Anti-terror law

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An anti-terrorism law (also: Anti-terrorism Act ) is a law that exclusively or at least primarily the fight against terrorism should serve.


Older German anti-terror laws are, for example, the newly created criminal offense of membership in a terrorist organization ( Section 129a of the Criminal Code ) and the Contact Blocking Act of 1977.

In the Federal Republic of Germany, several anti-terror laws have come into force since the terrorist attacks on September 11, 2001 , including the extensive Article Law to Combat International Terrorism (Anti-Terrorism Act) of January 9, 2002, also known as Security Package II of the then Federal Minister of the Interior Otto Schily (SPD ).

The Aviation Security Act of January 11, 2005 is one of the legal reactions .

The packages of measures in Germany extended to various regulations and areas:

  • The security checks in air traffic have become more extensive.
  • The personnel deployed in security areas are now subject to an annual background check.
  • Identity papers have been geared more towards computer-aided identification and will be supplemented by biometric features in the future .
  • Extremist religious communities can be banned after the amendment of the Association Act.
  • The powers of various security agencies have been expanded.
  • The German Federal Criminal Police Office is now allowed to prosecute supporters of foreign terrorist organizations and to act in data network crime .
  • The federal police are allowed to use so-called sky marshals in aircraft.
  • The Office for the Protection of the Constitution was also required to monitor activities that were directed against international understanding and peaceful coexistence. He is supposed to track down flows of money from terror suspects through information inquiries.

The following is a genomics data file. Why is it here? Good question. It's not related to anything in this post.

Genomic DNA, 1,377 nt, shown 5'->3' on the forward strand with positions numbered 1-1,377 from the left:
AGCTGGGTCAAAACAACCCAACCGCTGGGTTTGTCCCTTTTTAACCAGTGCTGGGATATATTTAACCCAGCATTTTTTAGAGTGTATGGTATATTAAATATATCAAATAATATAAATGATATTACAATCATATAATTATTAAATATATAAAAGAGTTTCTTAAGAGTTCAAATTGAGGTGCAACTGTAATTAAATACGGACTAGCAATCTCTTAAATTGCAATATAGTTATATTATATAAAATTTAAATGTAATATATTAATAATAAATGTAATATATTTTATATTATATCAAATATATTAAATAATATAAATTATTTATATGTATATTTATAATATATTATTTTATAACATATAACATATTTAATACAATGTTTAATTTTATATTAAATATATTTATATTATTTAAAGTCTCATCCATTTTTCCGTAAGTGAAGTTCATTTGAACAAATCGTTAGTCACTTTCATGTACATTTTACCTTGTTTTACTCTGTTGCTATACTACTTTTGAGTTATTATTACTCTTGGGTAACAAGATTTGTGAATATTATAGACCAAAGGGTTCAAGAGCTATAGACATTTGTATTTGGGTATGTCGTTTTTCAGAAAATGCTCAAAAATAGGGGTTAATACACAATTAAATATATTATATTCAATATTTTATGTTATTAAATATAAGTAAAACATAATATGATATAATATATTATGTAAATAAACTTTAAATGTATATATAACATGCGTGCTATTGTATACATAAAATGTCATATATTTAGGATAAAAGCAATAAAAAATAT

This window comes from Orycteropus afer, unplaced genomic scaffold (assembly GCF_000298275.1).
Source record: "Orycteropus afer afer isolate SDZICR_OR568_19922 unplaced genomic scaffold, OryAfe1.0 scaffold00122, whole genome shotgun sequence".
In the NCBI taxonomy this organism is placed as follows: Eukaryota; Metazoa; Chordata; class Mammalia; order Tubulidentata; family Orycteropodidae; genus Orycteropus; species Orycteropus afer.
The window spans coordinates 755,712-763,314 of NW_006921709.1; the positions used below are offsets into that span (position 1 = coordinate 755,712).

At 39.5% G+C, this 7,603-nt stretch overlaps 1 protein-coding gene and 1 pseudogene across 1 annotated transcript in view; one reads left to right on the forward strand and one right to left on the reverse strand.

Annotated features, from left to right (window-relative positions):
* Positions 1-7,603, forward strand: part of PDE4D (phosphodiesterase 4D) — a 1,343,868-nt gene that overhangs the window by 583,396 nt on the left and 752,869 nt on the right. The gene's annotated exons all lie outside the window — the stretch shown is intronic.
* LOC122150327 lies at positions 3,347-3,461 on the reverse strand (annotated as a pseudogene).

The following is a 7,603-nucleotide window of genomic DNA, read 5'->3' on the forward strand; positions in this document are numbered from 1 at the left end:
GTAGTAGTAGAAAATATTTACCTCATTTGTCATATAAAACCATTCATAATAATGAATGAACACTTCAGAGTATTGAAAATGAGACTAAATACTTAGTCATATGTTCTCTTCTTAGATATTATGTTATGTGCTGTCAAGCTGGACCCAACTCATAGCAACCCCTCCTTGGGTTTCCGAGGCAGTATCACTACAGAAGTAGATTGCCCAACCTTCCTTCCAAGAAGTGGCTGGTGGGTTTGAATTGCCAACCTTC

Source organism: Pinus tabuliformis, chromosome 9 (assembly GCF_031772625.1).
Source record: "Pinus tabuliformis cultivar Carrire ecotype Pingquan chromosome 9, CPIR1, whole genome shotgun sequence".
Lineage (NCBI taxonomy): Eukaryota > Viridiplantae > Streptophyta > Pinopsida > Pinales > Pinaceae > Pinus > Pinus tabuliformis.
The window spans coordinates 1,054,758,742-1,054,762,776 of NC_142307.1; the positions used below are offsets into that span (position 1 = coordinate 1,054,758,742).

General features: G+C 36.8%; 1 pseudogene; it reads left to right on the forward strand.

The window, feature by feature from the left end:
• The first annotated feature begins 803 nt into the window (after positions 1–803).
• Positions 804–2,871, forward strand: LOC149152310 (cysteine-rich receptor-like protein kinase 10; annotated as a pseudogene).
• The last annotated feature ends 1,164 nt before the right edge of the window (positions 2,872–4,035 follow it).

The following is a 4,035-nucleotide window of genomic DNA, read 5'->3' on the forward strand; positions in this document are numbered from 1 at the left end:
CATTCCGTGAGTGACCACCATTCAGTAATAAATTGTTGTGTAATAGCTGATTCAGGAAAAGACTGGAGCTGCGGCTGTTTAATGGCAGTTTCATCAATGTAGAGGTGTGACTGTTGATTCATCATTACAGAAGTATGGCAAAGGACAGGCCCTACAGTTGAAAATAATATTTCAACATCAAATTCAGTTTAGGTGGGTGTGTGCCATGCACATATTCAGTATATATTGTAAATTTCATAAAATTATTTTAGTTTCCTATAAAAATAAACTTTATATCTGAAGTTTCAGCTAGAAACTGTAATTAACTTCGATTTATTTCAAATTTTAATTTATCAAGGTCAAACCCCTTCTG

• Police and secret services were given access to a counter-terrorism file and further fusion centers were set up.

The anti-terror law in Germany, which expires in January 2012, was extended in June 2011. The data retention of telecommunication data was controversial . On June 22, 2011, data protection initiatives by Minister Sabine Leutheusser-Schnarrenberger handed over almost 58,000 signatures and protested in front of the Ministry of Justice “against the planned reintroduction of data retention. You criticize that the surveillance measures are a disproportionate invasion of privacy. "

United States

The USA PATRIOT Act is an American federal law that was passed by Congress on October 25, 2001 in the wake of the war on terrorism. It was a direct response to the terrorist attacks on September 11, 2001 and the anthrax attacks that followed shortly thereafter.


Critics of the anti-terrorist legislation argue that the counter-terrorism measures primarily serve to suppress and monitor citizens and politically dissenting groups, while they are ineffective against the terrorists themselves. The American Civil Liberties Union reported that, according to the US Department of Justice, over a million people were on the list of terror suspects in the United States.

See also


Web links

Individual evidence

  1. ^ Christian Rath: Chronicle of the security laws: The way to the anti-terror state. In: . April 20, 2010, accessed January 5, 2017 .
  2. Markus Deggerich: Security Package II: Hurry with Wedges. In: Spiegel Online . December 12, 2001, accessed January 5, 2017 .
  3. ↑ Farewell to the rule of law? Security package II passed in the Bundestag against votes from the FDP and the PDS. In: AG Peace Research. Federal Peace Council Committee, January 1, 2002, accessed on January 5, 2017 .
  4. ^ A b Coalition argues violently over anti-terror laws. May 25, 2011, archived from the original on May 28, 2011 ; Retrieved May 29, 2011 .
  5. dho / Reuters / DPA / AFP / DPA / Reuters: Extension of four years: coalition ends dispute over anti-terror laws. In: . June 29, 2011, accessed January 5, 2017 .
  6. Powers of the secret services: Anti-terror laws are extended. In: . June 29, 2011, accessed January 5, 2017 .
  7. Wolf Schmidt: Powers of the secret services: Sniff a little less. In: . May 26, 2011, accessed January 5, 2017 .
  8. Data storage and anti-terror laws: Interior minister trusts FDP. In: . June 22, 2011, accessed January 5, 2017 .
  9. ^ Open letter from 25 civil rights organizations on the Anti-Terrorism Act of December 12, 2001.
  10. ^ "New anti-terror law creates uncontrollable powers for secret services." Press release of the Humanist Union of July 9, 2006.
  11. ^ "USA out of control" - One million terror suspects, on July 15, 2008